Author Topic: Mustachian options for a simple will  (Read 2595 times)

sgonsalv

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Mustachian options for a simple will
« on: October 27, 2017, 04:19:26 PM »
Hi folks,

My wife recently delivered our first child.  We'd like to have a simple will drawn up that will specify 2 things...  first, that all the $$$ goes to him of course, and second, we have a very specific order of relatives we would want to take over as his legal guardian.  Any recommendations for reliable but not-too-spendy services that can take care of this for us?

englishteacheralex

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Re: Mustachian options for a simple will
« Reply #1 on: October 27, 2017, 05:28:20 PM »
Can't figure this out for the life of me. Called two estate lawyers and both said there's no point in having a will because the state laws will just figure it all out.

We have two kids, a 3 year old and a 10 month old. We own a condo. $125k in 401ks. Both of us have life insurance. Is it dumb to spend $1000 on a will?

brycedoula

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Re: Mustachian options for a simple will
« Reply #2 on: October 27, 2017, 09:10:29 PM »
We had a lawyer write up a fairly basic will for us a few months after our daughter was born. Nothing fancy, as we don’t have complicated finances or a business. Total cost was $300-ish CAD.

Is it “dumb” to spend $1000 on a will? Probably, as that seems like an incredibly high price. Is it “dumb” to have a will, in the extremely tragic event that you & your wife both die @ the same time & leave your children orphans? Of course not.

If you don’t specify who you want to look after your minor children, then a judge decides. It’s generally with the child[ren]’s best interest in mind, but it might not be your #1 choice.

Find a local family law practise that doesn’t have big, fancy offices downtown - no need for you to subsidize that kind of rent. Are there any law offices around the edge of your neighbourhood?

Freedomin5

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Re: Mustachian options for a simple will
« Reply #3 on: October 27, 2017, 09:10:57 PM »
Wow...I would keep searching for a good family lawyer. We had our first kid a few years ago, and the first thing we did was get our wills done as well as a Power of Attorney and a Personal Health directive. We thought it would be simple, but it's really not as simple as you think, and a good family lawyer whose been around the block a few times will flag all the potential pitfalls and make sure your will is as foolproof as it can be.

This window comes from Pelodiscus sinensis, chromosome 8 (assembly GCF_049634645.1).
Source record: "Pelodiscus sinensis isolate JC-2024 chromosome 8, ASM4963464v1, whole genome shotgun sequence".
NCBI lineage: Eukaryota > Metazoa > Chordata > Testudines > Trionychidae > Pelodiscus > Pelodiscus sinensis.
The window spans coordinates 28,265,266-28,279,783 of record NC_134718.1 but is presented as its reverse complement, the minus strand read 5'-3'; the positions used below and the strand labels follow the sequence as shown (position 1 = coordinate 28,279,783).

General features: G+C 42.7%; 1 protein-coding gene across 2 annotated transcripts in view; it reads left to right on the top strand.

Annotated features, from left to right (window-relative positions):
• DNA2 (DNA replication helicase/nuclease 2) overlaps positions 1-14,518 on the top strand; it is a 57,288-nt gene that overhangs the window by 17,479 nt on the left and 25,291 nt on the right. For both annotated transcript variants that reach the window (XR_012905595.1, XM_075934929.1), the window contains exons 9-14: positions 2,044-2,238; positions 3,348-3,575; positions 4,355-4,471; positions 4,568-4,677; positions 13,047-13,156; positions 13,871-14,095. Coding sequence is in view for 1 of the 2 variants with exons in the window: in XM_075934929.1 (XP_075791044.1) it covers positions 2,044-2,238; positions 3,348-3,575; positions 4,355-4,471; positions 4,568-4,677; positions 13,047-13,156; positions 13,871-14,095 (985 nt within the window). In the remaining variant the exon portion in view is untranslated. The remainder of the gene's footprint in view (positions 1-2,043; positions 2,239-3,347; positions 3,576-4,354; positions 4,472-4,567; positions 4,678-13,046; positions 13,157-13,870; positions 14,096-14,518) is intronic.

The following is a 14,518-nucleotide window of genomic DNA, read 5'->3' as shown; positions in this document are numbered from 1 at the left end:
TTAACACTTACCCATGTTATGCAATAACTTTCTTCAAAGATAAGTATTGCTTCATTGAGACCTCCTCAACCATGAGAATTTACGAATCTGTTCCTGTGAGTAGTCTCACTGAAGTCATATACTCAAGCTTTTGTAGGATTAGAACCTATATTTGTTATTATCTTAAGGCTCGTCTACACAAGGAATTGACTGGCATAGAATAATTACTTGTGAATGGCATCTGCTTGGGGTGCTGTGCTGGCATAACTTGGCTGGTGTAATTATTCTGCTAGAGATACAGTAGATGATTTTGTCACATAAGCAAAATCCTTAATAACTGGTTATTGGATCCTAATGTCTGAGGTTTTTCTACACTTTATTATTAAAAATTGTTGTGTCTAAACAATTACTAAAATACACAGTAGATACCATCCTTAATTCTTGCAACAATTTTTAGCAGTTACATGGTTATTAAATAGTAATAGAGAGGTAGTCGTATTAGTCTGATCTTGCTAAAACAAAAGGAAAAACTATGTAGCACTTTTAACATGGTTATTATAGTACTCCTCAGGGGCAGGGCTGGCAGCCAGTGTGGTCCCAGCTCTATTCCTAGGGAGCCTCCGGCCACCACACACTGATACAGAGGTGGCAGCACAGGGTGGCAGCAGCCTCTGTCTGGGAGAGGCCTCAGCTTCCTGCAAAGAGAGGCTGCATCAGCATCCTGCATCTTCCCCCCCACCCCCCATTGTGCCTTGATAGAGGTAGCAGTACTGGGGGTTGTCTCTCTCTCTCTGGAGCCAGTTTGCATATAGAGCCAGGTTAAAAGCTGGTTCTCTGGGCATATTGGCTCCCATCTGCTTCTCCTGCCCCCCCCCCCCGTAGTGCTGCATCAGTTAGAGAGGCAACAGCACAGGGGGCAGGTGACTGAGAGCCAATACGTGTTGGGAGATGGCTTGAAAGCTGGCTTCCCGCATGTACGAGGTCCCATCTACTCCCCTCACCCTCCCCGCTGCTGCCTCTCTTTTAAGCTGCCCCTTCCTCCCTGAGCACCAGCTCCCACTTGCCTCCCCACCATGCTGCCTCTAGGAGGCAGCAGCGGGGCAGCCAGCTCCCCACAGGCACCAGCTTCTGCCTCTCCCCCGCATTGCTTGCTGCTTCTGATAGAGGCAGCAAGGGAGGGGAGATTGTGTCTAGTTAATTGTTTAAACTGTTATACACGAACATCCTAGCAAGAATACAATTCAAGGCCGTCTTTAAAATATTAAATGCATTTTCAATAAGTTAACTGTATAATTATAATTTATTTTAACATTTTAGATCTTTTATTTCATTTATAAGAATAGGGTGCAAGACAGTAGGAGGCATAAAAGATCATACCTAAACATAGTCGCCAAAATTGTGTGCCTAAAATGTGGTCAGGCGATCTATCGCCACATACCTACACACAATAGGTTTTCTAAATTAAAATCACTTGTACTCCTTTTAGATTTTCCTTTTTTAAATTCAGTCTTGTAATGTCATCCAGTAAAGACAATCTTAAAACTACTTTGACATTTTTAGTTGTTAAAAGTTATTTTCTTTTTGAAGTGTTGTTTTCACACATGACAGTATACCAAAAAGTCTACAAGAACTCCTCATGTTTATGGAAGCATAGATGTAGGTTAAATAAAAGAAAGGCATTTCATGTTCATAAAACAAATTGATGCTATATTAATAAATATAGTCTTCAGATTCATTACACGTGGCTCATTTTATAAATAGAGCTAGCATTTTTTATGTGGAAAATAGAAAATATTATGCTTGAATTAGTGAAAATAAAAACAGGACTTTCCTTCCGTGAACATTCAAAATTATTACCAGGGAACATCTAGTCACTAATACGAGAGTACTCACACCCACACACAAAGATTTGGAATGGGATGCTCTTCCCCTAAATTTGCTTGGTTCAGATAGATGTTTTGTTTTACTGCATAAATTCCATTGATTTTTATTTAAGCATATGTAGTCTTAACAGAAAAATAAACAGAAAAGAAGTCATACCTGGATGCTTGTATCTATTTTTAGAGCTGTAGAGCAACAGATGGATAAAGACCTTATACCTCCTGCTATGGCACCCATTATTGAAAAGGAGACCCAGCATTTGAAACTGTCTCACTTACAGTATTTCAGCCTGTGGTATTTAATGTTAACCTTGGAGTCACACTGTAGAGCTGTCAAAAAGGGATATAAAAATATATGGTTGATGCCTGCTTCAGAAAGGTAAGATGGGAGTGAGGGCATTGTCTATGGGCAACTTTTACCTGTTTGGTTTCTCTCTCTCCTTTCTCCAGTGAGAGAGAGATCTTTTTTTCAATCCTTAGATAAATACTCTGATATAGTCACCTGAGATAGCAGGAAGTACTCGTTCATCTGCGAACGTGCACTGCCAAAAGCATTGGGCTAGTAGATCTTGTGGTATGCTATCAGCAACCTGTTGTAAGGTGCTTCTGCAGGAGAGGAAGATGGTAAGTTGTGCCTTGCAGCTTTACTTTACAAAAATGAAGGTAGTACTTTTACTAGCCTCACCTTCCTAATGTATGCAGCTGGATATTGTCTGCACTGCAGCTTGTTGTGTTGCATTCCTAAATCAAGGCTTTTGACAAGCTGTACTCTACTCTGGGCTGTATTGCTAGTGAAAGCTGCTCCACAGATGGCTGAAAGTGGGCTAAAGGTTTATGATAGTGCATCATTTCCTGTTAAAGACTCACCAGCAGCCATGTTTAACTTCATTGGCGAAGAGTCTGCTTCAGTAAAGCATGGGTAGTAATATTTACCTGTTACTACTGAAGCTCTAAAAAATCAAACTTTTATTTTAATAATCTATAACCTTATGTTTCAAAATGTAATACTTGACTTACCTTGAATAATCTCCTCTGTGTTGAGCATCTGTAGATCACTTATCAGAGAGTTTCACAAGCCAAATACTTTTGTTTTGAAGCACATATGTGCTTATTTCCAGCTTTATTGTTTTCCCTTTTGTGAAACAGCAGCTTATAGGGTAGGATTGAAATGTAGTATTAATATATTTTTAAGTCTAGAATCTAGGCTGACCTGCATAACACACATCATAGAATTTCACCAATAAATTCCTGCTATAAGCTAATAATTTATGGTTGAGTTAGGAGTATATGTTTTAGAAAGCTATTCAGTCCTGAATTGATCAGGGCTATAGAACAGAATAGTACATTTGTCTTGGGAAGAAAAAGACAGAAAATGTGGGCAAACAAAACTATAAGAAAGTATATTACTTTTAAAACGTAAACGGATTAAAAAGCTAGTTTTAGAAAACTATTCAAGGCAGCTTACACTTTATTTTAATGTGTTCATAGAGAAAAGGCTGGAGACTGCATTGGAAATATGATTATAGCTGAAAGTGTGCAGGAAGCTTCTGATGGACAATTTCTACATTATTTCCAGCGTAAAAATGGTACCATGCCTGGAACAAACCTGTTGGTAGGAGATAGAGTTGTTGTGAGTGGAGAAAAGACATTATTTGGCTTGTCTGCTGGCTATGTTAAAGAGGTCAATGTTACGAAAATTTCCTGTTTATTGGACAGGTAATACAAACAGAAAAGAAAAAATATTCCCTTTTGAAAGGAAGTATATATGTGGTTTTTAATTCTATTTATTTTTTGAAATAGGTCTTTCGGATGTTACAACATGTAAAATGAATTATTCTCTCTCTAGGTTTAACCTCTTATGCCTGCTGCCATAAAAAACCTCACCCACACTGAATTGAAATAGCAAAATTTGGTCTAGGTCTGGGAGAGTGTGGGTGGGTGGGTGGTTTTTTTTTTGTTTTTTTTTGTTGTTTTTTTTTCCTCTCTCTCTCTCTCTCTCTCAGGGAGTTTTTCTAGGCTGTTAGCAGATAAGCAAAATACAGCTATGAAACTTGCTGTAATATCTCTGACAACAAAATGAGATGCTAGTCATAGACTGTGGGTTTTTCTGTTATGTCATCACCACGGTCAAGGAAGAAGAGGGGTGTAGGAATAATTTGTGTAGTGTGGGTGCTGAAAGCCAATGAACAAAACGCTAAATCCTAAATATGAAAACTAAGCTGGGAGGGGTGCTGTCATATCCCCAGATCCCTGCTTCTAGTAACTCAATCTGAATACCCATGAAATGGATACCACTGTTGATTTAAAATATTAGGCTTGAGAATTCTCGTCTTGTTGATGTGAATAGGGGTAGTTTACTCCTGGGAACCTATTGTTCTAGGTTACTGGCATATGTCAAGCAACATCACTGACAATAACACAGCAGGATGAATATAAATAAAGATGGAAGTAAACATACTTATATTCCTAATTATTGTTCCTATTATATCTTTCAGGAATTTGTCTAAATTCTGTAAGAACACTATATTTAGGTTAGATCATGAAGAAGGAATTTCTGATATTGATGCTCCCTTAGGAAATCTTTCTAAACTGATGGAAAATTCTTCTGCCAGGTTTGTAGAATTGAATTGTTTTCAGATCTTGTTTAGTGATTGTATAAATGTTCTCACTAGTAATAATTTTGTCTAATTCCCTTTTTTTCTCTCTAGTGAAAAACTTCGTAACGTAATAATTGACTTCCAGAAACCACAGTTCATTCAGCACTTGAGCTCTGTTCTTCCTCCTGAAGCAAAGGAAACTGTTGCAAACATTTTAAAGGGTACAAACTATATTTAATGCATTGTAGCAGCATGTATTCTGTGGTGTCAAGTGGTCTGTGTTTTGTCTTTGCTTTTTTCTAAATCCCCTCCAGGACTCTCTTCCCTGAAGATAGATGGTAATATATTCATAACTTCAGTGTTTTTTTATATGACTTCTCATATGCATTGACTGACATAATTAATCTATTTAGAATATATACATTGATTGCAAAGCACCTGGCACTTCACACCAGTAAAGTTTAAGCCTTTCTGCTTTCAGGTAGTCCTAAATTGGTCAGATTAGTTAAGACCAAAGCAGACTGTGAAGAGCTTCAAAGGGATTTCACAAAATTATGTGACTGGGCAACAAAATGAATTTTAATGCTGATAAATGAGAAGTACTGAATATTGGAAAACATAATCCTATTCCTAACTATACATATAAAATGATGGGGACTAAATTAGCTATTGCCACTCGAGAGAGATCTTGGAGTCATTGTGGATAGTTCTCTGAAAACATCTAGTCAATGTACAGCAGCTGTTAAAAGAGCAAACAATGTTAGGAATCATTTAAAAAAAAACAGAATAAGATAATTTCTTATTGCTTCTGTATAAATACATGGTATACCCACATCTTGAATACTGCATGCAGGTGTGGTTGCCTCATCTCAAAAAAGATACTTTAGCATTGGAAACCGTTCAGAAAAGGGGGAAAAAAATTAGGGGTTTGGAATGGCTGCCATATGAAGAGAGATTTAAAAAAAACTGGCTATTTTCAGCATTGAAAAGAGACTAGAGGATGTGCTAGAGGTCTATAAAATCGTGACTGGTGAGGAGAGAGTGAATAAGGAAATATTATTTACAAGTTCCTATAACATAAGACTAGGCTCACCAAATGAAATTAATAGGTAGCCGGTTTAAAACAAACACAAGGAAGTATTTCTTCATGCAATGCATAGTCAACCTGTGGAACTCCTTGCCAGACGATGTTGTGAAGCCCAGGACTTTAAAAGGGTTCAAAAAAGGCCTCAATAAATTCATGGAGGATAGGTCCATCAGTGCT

For example, our lawyer asked us a bunch of questions when drafting our will, like:

What if something happens to you before your child reaches the age of majority? Do you really want to suddenly be giving your 14 year old son 8 million dollars to spend as he likes? 14 year olds are not generally known to have great executive functioning skills.
Do you want to give all the money in one lump sum, or give an annual sum? Do you want your child's guardian and the estate executor to be the same person?
What happens if you divorce?
What happens if one of you has a child out of wedlock?
What happens if you adopt?
When does your child get control of his money instead of his guardian? (Of course, you can redraw your will once he reaches an age where you would be comfortable having him handle his own financial affairs)

There are a lot more questions she asked that I can't remember. All I remember was that we were in her office for over an hour while she asked us question after question. Ask your friends/relatives for recommendations and get one done properly. For us, it was not worth it to potentially jeopardize our child's financial safety and care in our absence, just to save a few bucks. I think it cost around CAD $400 (in Toronto) for all of the documents for both my spouse and I. We have a copy, our lawyer has a copy, and the potential legal guardian has a copy.

Edited to add:

Find a lawyer who is from your state/province instead of one of those online, national companies. Each province/state may have slightly different rules, and you want to make sure that your will is problem-free in the state in which you reside.
« Last Edit: October 27, 2017, 09:14:08 PM by Freedomin5 »

SimpleCycle

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Re: Mustachian options for a simple will
« Reply #4 on: October 30, 2017, 07:29:26 AM »
The most mustachian option, in my opinion, is to pay whatever the going rate is for someone to do a good job.  It is not the cost minimizing option, but it offers the most protection for your family.

I'll share the two experiences I have with this.

First, when my dad was in his early 60s, he was diagnosed with terminal cancer.  We went to a family lawyer (she was also a family friend) who helped my parents put together wills, but also helped guide us in how to avoid probate.  Since everything was going to my mom, most of this was making sure the beneficiary designations were correct, that all titled property also had my mom on the title, and then a simple will to cover anything that wasn't covered by that.  In the end the entire estate passed to my mother without opening probate, which was a blessing considering she was dealing with losing her spouse and didn't need a year of assets being tied up in court.  Cost was $500 in LCOL ten years ago.

Second, for our own wills, our concerns were very similar.  We have two children and designated guardians (including in our case, non-family guardians over our siblings).  Our family lawyer set up wills and a simple trust in the event that our relatively substantial assets need to be used for the care of our children and eventually passed down to them.  It was not something I would have remotely been able to do on my own.  It cost $1500 a year ago.